‘Dramatic’ spike in Surrey overdoses prompts warning, fear of more lethal drugs

20 overdoses in 24 hours leads to public warning from police, Fraser Health

Packages of fentanyl seized by Calgary Police.

Packages of fentanyl seized by Calgary Police.

A sudden surge in drug overdoses mainly in the Surrey area has prompted Fraser Health and Surrey RCMP to issue a public warning today.

Fraser Health chief medical health officer Dr. Victoria Lee said there have been 20 overdoses in the past 24 hours, calling it a “dramatic” increase.

“It is especially disturbing when we see such a large number of overdoses in a short period of time, and even more concerning when it requires significant amounts of naloxone to reverse them,” Lee said.

“Our message to people who use drugs is that there appears to be more lethal drug supply that is circulating.”

No victims have died so far, two have been admitted to hospital and Lee said all have required significantly more naloxone to treat them – a sign highly potent drugs are involved.

Both Surrey RCMP and Fraser Health are doing outreach in the area of 135A Street in North Surrey, where many of the overdoses originated, warning people about the increased number of opiate overdoses.

RCMP and Fraser Health are reaching out to neighbouring jurisdictions to ensure authorities there are aware of the threat.

Highly potent fentanyl has been linked to 60 per cent of overdose deaths in B.C. so far this year.

But there’s also been concern about the arrival of other even more powerful synthetic opioids, such as W-18, which was discovered in a raid on a Burnaby drug lab earlier this year.

“We know that the presence of substances which are 50-1000 times more toxic than other narcotics can increase the risk of overdose,” RCMP Asst. Commissioner Bill Fordy said.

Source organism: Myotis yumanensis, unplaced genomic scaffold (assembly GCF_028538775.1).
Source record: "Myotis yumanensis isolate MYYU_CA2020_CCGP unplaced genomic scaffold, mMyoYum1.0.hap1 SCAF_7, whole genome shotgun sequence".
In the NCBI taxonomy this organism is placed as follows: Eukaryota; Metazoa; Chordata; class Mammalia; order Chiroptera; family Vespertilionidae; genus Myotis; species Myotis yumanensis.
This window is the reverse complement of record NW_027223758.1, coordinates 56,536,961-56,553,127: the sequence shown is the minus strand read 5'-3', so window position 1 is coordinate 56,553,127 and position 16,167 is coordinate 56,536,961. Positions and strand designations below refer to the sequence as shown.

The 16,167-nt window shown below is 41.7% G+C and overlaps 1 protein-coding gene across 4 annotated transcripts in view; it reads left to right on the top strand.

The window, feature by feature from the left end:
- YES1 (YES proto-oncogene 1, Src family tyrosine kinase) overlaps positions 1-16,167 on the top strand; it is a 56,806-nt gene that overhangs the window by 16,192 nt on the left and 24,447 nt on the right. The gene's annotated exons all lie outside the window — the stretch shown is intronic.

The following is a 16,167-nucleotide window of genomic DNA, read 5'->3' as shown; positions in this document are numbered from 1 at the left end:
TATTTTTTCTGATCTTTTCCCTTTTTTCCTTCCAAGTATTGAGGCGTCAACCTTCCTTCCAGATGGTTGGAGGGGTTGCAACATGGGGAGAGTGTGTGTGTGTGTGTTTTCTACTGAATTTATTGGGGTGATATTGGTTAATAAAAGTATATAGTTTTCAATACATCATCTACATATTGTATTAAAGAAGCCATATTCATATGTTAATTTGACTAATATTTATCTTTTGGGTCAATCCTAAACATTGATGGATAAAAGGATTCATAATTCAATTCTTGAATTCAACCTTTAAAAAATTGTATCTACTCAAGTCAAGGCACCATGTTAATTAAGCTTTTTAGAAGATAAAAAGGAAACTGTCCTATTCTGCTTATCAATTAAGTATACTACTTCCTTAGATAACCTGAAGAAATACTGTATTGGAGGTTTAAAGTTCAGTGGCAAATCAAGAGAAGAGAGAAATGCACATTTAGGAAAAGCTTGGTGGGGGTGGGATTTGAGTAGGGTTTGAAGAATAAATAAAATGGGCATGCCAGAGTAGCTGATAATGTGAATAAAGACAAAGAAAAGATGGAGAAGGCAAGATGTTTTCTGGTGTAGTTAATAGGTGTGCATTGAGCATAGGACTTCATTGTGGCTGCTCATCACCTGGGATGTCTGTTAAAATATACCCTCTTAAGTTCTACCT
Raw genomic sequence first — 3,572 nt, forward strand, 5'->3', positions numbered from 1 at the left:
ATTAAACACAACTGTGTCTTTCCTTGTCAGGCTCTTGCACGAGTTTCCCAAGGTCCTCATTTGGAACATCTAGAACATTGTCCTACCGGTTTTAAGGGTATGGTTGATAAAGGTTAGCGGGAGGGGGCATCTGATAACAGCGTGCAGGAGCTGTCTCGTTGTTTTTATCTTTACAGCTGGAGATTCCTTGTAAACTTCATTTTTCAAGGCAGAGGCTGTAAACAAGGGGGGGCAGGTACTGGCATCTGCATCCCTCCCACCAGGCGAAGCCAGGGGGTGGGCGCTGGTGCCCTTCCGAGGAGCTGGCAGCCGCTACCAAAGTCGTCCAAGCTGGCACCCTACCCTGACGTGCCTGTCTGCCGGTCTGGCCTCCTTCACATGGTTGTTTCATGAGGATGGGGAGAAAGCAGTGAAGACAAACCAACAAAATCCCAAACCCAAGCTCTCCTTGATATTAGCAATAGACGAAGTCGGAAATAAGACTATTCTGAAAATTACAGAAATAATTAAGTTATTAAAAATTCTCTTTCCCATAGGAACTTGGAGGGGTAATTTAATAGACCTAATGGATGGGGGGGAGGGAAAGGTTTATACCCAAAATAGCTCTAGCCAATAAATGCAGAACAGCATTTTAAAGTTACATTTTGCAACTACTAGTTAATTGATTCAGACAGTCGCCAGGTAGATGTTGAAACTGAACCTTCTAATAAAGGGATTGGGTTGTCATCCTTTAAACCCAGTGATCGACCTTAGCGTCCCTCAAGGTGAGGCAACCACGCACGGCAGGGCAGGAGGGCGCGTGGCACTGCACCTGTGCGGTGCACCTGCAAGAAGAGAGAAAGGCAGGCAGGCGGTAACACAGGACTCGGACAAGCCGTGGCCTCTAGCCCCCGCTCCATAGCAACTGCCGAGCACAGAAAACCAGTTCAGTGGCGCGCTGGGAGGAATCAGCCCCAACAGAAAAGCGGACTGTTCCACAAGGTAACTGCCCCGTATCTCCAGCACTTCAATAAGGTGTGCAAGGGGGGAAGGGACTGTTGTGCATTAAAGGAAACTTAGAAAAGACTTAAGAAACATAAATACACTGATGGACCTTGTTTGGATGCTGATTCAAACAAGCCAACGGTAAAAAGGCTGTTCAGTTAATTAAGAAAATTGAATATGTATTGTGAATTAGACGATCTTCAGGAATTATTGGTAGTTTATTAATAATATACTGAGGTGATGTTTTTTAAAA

“Drugs can also be cross-contaminated with these other products, which means even non-opiate users may succumb to an overdose. Our police officer and other first responders are also having to take extra precautions.”

The warning issued by Fraser Health includes the following advice for users, their friends and families:

– If you are using drugs, have a buddy you can trust with you who is sober, able to recognize the signs of an overdose, and willing to call for medical help if you need it

– If you are using drugs alone, tell someone before you use, leave the door unlocked and have someone check on you

– If you are using drugs, know your tolerance. Use less drug than before if you are also taking certain prescription medications (they can impact the body’s ability to process the drugs) and/or you are using after a period of time of non-use

– If you are using drugs, we strongly advise you not to mix drugs and alcohol. Mixing opioids with downers or opioids with uppers puts you at higher risk of overdose. If you do mix drugs and alcohol, use the drugs first before the alcohol.

– The street quality of substances is unpredictable. If you are using drugs, do testers, go slow, and try to use a consistent reliable dealer.

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